He still cannot see far enough
to understand them.
Deep in the desert sky,
far beyond the bears and the archer,
chaste conception.
Spectral columns
(tall as light years)
stretch like forgotten screams
nod, billow,
giving birth to stars.

Meanwhile, mourners
surround yet another catafalque,
this time in Davidís city.
They nod,
sing of a leader
wounded in the house of friends.
Lost in peace psalm echo,
they promise again to break knives,
to lose them
in a churning river
slowed by the heavy dead.

The man in the west
spent years staring into star splatter,
through luminous pulsing,
seeking the wires, the machine
of star throb, wheeling galaxies,
tunnels for souls. No engine.

At grave side,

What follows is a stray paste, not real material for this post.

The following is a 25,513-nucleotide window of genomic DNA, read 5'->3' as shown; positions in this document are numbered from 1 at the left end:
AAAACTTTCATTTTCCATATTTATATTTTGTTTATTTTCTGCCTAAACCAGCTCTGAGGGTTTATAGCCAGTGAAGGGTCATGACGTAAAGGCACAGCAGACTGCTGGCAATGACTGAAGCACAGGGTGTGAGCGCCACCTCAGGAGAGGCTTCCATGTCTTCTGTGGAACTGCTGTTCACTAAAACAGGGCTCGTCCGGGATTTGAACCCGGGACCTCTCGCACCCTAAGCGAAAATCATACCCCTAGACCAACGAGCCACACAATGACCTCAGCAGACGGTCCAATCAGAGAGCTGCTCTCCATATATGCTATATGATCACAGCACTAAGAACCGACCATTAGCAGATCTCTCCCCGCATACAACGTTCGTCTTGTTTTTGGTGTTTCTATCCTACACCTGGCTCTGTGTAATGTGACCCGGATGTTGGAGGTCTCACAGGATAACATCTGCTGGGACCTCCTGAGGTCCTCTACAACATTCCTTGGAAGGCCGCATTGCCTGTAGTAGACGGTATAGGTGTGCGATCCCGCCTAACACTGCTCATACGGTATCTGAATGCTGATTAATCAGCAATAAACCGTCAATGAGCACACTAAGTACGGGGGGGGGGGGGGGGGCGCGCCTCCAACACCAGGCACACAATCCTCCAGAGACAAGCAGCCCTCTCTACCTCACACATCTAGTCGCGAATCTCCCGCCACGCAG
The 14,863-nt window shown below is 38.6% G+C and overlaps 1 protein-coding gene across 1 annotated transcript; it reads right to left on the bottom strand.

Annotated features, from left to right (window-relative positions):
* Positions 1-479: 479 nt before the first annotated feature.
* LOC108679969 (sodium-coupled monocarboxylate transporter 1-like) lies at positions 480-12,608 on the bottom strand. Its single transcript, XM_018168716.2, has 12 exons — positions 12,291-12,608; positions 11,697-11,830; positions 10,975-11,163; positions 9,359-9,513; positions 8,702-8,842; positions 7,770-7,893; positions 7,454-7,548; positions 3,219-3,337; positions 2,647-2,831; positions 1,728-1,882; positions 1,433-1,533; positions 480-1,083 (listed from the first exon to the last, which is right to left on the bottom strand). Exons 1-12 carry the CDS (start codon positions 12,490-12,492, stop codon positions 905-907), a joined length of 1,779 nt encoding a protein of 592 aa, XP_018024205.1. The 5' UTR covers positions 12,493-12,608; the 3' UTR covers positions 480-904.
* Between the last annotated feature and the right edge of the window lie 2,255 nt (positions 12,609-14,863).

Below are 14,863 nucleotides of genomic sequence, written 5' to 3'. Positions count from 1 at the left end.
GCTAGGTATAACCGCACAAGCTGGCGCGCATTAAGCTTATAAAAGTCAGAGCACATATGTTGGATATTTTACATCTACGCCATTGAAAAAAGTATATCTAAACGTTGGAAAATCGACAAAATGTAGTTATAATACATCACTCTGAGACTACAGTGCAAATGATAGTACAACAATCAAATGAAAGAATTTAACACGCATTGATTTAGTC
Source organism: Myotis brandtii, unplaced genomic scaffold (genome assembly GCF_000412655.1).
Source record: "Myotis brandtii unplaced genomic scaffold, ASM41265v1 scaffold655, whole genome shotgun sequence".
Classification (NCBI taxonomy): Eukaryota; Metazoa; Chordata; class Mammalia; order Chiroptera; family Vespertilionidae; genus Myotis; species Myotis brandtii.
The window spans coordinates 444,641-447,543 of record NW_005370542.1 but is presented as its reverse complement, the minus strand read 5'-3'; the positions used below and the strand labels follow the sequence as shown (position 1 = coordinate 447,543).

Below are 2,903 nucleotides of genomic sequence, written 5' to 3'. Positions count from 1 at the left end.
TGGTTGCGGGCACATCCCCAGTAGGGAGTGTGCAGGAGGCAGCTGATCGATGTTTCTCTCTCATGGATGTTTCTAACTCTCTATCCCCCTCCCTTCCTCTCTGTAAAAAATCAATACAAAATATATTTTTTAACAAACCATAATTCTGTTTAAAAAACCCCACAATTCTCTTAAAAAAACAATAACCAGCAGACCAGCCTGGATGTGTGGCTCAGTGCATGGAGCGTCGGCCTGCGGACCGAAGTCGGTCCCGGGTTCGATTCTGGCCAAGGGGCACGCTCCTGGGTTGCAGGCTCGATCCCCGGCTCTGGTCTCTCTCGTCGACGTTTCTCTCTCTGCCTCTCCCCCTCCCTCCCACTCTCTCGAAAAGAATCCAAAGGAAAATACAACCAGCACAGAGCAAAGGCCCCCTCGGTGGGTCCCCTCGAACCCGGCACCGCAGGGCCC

the granddaughter of the slain leader
that nothing can replace the caress,
the knowing half-smile.
Luminous clouds burgeon.

Now, the man doubts all machines,
forgets to wonder,
no longer stares beyond.
Astrocytomas and other lesions
press down
invade vaults of memory
leaving catacombs.

Beyond the mourning
unborn stars feed on hydrogen,
dust. Stars begin with collapse.
The granddaughter
says the pain
does not allow the space for revenge.

© Robin Lindley, 1995

Robin Lindley is a lawyer working with medical-legal issues in Seattle. His drawings have been published in Seattle Weekly, Remedy, and Newsweek. His poetry and drawings appeared in the first issue of Switched-On Gutenberg.